Yes, you read it right. Law school tuition is going down . . . at least at University of Arizona James E. Rogers College of Law, where Arizona residents will see an 11 percent tuition cut and nonresidents will receive 8 percent reduction.
Why was tuition cut? Simple — the laws of supply and demand. There’s a lot less demand for a law school education now that people realize that a law degree is worth about as much as a Bachelor’s degree in English with a specialization in the Romantic Period. Which is to say that getting a law degree is a roundabout way of applying for a Starbuck’s green apron and an apartment to share with 4 hipster roommates in Williamsburg, Brooklyn.
However, we at Comedians at Law applaud anyone’s efforts to reduce the cost of law school, so we’ve come up with some other suggestions on this front:
1. The Salary-Tuition Chained Index: Peg tuition to starting salary. In other words, schools can only charge for the full 3 years of tuition what the median/average starting salary of the graduates of that institution earn. For example, if the median starting salary for graduating Harvard law students is $150,000, well then that’s what 3 years of law school ought to cost.
2. The “Sucky” Law School Discount: From now forward, if your school is ranked below the top 20 (as indicated in US News & World Report) then tuition must be automatically reduced by $5000. Below the top 50, the reduction is $10,000. Below the top 75, the reduction is $20,000. Below the top 100, the reduction is $25,000. Yes, this may cause lower-ranked schools to struggle, but that’s only fair — your students have been struggling for years with the degrees they got from your low-ranked institutions.
3. The Starbucks barista tuition give-back: Noting that so many recent law school grads are working as baristas, and noting how much veryone loves to have their coffee served promptly, efficiently and by someone who can quote the Federal Rules of Civil Procedure and the Constitution, why not create some Starbuck’s-Law School synergy — i.e., for every law student that Starbuck’s is able sign on as an underpaid, overeducated barista, a school will get a $5000 “bonus” which is to be earmarked specifically for tuition reduction. Yes, this does sound a lot like slavery and selling people to Starbuck’s, but we’ll leave it to the legal-eagle, new baristas to figure out whether this is a constitutional violation.
4. Sequester: It worked for Congress, why not law schools? Let’s just all agree that tuition at all law schools will be cut by some number — say 15%. Will it mean that schools will have less money for important things like overpaying deans and junkets to Europe for condescending, tenured professors? Sure. But so what?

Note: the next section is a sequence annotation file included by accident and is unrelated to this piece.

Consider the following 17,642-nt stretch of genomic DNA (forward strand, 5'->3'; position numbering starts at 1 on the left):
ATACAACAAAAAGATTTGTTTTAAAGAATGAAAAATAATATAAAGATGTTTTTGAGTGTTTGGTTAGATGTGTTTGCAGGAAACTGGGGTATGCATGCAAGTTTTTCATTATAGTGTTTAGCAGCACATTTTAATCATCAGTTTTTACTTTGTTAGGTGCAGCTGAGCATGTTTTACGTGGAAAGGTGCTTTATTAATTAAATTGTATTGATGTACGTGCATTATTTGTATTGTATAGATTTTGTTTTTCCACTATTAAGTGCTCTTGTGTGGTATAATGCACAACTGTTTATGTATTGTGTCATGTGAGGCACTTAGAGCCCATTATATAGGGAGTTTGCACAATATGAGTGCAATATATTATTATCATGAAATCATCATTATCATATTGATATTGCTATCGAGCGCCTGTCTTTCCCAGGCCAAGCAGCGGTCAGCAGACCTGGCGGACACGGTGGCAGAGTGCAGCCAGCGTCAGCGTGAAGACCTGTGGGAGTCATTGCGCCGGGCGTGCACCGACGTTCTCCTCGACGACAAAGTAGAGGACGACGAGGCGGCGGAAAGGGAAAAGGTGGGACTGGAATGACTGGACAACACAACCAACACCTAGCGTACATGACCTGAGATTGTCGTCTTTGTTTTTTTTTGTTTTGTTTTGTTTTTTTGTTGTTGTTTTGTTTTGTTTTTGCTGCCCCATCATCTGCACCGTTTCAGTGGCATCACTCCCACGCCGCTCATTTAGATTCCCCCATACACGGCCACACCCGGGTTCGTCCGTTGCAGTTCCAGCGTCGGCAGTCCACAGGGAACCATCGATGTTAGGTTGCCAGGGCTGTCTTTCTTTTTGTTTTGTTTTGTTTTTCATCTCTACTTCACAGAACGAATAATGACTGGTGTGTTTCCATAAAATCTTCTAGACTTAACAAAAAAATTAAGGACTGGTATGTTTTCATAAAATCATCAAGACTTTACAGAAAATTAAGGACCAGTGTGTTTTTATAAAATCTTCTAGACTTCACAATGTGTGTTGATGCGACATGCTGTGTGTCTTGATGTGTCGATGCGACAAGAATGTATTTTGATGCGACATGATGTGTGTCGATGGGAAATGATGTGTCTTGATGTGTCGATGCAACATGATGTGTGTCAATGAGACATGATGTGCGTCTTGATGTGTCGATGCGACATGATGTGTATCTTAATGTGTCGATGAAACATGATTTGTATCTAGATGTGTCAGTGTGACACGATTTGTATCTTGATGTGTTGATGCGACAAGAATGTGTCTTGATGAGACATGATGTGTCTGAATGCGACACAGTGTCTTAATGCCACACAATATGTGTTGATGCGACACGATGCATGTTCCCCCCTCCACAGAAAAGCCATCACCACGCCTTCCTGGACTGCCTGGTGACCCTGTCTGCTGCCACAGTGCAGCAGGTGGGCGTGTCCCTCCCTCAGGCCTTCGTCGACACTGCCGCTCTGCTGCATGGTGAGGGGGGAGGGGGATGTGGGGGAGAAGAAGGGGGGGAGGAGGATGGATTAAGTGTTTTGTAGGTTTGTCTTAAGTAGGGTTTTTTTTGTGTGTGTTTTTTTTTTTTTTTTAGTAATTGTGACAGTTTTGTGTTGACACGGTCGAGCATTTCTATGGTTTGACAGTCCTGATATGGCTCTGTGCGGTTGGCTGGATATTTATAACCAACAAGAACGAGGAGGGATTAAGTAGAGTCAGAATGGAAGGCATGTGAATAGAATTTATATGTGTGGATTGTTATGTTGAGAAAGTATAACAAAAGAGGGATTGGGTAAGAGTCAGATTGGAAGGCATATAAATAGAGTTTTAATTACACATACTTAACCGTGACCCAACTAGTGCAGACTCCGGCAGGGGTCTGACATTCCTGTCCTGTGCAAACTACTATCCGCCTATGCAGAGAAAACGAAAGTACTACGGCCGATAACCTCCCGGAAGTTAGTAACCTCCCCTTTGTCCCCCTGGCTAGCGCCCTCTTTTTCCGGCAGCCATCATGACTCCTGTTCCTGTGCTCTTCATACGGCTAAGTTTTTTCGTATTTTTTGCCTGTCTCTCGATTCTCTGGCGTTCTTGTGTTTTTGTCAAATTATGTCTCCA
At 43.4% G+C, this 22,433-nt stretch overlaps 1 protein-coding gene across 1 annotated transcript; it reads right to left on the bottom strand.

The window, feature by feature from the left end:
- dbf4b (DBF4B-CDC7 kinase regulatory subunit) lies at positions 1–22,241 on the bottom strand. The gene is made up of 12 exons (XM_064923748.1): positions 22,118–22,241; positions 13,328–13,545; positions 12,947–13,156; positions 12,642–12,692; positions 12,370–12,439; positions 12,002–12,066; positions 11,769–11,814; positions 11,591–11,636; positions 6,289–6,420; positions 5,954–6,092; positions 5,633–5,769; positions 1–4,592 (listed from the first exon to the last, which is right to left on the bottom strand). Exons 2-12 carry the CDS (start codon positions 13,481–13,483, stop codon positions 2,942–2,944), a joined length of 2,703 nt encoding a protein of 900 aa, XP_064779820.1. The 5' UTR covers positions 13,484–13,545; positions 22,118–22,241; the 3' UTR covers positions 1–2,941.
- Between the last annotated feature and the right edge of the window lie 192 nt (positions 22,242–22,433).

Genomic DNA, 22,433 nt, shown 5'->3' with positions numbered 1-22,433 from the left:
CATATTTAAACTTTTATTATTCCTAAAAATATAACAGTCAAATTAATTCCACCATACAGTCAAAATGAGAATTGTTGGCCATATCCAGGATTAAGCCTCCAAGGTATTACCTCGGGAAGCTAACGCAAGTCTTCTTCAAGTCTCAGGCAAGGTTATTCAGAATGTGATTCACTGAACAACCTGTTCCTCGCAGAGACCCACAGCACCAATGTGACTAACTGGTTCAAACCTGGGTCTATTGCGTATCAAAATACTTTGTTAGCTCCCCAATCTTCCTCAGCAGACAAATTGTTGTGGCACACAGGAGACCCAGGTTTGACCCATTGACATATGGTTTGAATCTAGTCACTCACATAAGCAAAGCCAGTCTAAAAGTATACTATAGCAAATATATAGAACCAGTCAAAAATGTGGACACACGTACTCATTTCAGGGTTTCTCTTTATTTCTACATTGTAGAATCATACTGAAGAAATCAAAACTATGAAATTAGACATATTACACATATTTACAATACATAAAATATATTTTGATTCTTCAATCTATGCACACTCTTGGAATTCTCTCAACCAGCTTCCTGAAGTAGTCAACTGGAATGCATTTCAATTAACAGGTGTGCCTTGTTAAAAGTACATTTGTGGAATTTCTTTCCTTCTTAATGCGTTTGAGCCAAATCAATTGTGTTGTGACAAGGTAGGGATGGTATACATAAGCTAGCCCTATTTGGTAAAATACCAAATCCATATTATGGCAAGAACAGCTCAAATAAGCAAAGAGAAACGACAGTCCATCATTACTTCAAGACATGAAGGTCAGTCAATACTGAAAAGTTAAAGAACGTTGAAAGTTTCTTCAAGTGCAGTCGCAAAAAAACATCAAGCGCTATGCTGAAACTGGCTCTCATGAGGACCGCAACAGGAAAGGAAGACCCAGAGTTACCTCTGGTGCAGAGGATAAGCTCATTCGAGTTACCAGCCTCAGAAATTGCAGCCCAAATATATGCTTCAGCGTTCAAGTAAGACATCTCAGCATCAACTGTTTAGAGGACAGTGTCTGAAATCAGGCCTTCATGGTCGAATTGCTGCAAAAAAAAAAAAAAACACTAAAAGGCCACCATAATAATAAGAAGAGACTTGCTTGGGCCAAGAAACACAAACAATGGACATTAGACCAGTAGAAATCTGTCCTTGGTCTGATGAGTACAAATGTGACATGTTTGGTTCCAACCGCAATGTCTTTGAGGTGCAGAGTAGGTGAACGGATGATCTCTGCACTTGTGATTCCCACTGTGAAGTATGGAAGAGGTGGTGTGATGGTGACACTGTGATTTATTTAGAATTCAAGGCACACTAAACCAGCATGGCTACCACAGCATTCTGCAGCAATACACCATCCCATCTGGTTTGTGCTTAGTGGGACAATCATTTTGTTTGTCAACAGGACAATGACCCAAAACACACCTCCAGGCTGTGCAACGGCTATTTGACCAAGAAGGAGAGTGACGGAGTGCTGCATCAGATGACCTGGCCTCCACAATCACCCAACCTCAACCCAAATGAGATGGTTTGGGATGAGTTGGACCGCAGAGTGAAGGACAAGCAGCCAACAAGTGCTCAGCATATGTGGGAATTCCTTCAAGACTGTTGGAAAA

5. Groupon: You can get a Groupon for just about anything these days. Why not law school?
6. Amazon.com Law School: Let’s face it — Amazon is the best at offering anything you could possibly want at relatively inexpensive prices and delivering it to you quickly. And, who doesn’t want a law degree, that they can buy cheaply and get delivered overnight?
7. Apple’s iLaw: Always the innovator, Apple will be offering a new way of getting your law school education — a series of podcasts, only available on iTunes (of course) that can only be downloaded to your Mac, iPod or iPhone (of course) and taught by professors who have signed an exclusive deal with Apple (of course). The price of the entire iLaw program will be a modest $10,000 and a signed agreement that you will purchase Apple at least 1 Apple product valued at $1000 per year. Completion of the iLaw program will be known as getting “Jobbed.”
8. Online Open Courses: As people who follow higher learning know, the knew big thing is online, open courses (OOC’s) in which college courses are offered for free on the Internet. Why not do the same for law school? You just sign up, take your courses, and if you can prove that you stayed awake through all of them, you get your degree.
9. Bar Bri: As anyone who’s been to law school knows, you don’t really learn anything till you take your bar review course. And, the cost of that is a fraction of tuition. So, perhaps the easiest solution is to simply confer degrees upon people after they successfully complete Bar Bri.
10. Martial Law Law School: At this institution (sponsored by the NRA), the curriculum is simple — you purchase an assault rifle, a high-capacity magazine, and then you learn how to round people up and detain them without due process, habeas corpus or, indeed, any rights at all. The cost of that is no more than the cost of a weekend of playing Paint-ball, so tuition is kept remarkably low — especially since the school provides you with instructions on how to purchase your gun and ammo through a straw man or at a gun show where there are no expensive bureaucratic procedures, like background checks.